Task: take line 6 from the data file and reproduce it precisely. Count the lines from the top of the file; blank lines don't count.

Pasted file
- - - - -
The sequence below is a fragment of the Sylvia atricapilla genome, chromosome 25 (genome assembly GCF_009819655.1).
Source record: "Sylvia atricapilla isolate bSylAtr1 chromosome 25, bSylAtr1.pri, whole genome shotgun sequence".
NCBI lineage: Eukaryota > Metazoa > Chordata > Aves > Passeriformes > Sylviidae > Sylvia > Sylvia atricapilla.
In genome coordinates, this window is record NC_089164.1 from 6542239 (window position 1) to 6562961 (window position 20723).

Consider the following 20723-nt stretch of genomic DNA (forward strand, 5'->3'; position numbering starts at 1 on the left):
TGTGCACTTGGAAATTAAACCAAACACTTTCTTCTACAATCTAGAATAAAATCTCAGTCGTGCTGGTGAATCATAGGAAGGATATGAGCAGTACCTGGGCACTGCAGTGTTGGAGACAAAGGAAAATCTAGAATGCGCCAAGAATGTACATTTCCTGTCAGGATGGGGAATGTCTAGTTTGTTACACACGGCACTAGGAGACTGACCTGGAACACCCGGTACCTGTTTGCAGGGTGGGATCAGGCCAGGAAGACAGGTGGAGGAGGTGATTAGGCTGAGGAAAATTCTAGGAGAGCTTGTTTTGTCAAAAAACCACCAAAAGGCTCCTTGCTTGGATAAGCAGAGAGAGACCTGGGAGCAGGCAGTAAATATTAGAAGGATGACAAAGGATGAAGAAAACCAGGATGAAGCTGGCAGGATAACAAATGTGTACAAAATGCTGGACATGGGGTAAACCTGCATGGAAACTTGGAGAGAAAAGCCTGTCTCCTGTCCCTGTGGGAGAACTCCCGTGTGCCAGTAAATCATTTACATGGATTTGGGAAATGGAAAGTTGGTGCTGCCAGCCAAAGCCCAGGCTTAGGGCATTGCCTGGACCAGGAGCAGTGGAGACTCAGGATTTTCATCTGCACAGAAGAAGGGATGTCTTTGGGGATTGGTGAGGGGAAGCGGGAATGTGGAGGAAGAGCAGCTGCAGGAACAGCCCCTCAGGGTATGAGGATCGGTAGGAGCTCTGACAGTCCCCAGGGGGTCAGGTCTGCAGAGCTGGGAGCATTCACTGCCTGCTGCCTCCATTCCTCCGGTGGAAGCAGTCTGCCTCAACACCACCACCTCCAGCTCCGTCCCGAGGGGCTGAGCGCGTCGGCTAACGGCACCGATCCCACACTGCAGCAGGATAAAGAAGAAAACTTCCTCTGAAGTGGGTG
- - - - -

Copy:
TGTGCACTTGGAAATTAAACCAAACACTTTCTTCTACAATCTAGAATAAAATCTCAGTCGTGCTGGTGAATCATAGGAAGGATATGAGCAGTACCTGGGCACTGCAGTGTTGGAGACAAAGGAAAATCTAGAATGCGCCAAGAATGTACATTTCCTGTCAGGATGGGGAATGTCTAGTTTGTTACACACGGCACTAGGAGACTGACCTGGAACACCCGGTACCTGTTTGCAGGGTGGGATCAGGCCAGGAAGACAGGTGGAGGAGGTGATTAGGCTGAGGAAAATTCTAGGAGAGCTTGTTTTGTCAAAAAACCACCAAAAGGCTCCTTGCTTGGATAAGCAGAGAGAGACCTGGGAGCAGGCAGTAAATATTAGAAGGATGACAAAGGATGAAGAAAACCAGGATGAAGCTGGCAGGATAACAAATGTGTACAAAATGCTGGACATGGGGTAAACCTGCATGGAAACTTGGAGAGAAAAGCCTGTCTCCTGTCCCTGTGGGAGAACTCCCGTGTGCCAGTAAATCATTTACATGGATTTGGGAAATGGAAAGTTGGTGCTGCCAGCCAAAGCCCAGGCTTAGGGCATTGCCTGGACCAGGAGCAGTGGAGACTCAGGATTTTCATCTGCACAGAAGAAGGGATGTCTTTGGGGATTGGTGAGGGGAAGCGGGAATGTGGAGGAAGAGCAGCTGCAGGAACAGCCCCTCAGGGTATGAGGATCGGTAGGAGCTCTGACAGTCCCCAGGGGGTCAGGTCTGCAGAGCTGGGAGCATTCACTGCCTGCTGCCTCCATTCCTCCGGTGGAAGCAGTCTGCCTCAACACCACCACCTCCAGCTCCGTCCCGAGGGGCTGAGCGCGTCGGCTAACGGCACCGATCCCACACTGCAGCAGGATAAAGAAGAAAACTTCCTCTGAAGTGGGTG